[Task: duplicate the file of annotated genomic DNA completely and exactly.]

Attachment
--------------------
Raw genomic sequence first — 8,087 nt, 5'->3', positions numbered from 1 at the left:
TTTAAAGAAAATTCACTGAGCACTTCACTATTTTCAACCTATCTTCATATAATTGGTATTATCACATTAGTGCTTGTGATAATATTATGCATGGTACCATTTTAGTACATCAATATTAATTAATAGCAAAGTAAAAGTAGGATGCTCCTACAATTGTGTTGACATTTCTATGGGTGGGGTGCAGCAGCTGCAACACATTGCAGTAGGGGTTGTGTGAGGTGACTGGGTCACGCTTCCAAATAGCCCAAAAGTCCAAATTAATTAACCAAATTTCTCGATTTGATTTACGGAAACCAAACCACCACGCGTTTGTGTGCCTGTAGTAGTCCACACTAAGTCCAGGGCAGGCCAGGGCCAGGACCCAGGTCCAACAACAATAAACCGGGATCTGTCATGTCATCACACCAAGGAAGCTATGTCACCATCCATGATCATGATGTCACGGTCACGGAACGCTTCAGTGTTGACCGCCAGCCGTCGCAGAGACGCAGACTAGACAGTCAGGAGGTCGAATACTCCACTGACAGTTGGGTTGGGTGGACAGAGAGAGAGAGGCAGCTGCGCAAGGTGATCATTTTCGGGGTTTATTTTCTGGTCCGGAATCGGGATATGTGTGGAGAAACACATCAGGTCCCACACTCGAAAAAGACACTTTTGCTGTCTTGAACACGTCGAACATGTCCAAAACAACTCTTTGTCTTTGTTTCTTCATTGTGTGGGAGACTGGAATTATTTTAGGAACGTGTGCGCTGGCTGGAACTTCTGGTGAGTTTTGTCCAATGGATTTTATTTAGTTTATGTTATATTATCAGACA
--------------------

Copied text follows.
Raw genomic sequence first — 8,087 nt, 5'->3', positions numbered from 1 at the left:
TTTAAAGAAAATTCACTGAGCACTTCACTATTTTCAACCTATCTTCATATAATTGGTATTATCACATTAGTGCTTGTGATAATATTATGCATGGTACCATTTTAGTACATCAATATTAATTAATAGCAAAGTAAAAGTAGGATGCTCCTACAATTGTGTTGACATTTCTATGGGTGGGGTGCAGCAGCTGCAACACATTGCAGTAGGGGTTGTGTGAGGTGACTGGGTCACGCTTCCAAATAGCCCAAAAGTCCAAATTAATTAACCAAATTTCTCGATTTGATTTACGGAAACCAAACCACCACGCGTTTGTGTGCCTGTAGTAGTCCACACTAAGTCCAGGGCAGGCCAGGGCCAGGACCCAGGTCCAACAACAATAAACCGGGATCTGTCATGTCATCACACCAAGGAAGCTATGTCACCATCCATGATCATGATGTCACGGTCACGGAACGCTTCAGTGTTGACCGCCAGCCGTCGCAGAGACGCAGACTAGACAGTCAGGAGGTCGAATACTCCACTGACAGTTGGGTTGGGTGGACAGAGAGAGAGAGGCAGCTGCGCAAGGTGATCATTTTCGGGGTTTATTTTCTGGTCCGGAATCGGGATATGTGTGGAGAAACACATCAGGTCCCACACTCGAAAAAGACACTTTTGCTGTCTTGAACACGTCGAACATGTCCAAAACAACTCTTTGTCTTTGTTTCTTCATTGTGTGGGAGACTGGAATTATTTTAGGAACGTGTGCGCTGGCTGGAACTTCTGGTGAGTTTTGTCCAATGGATTTTATTTAGTTTATGTTATATTATCAGACA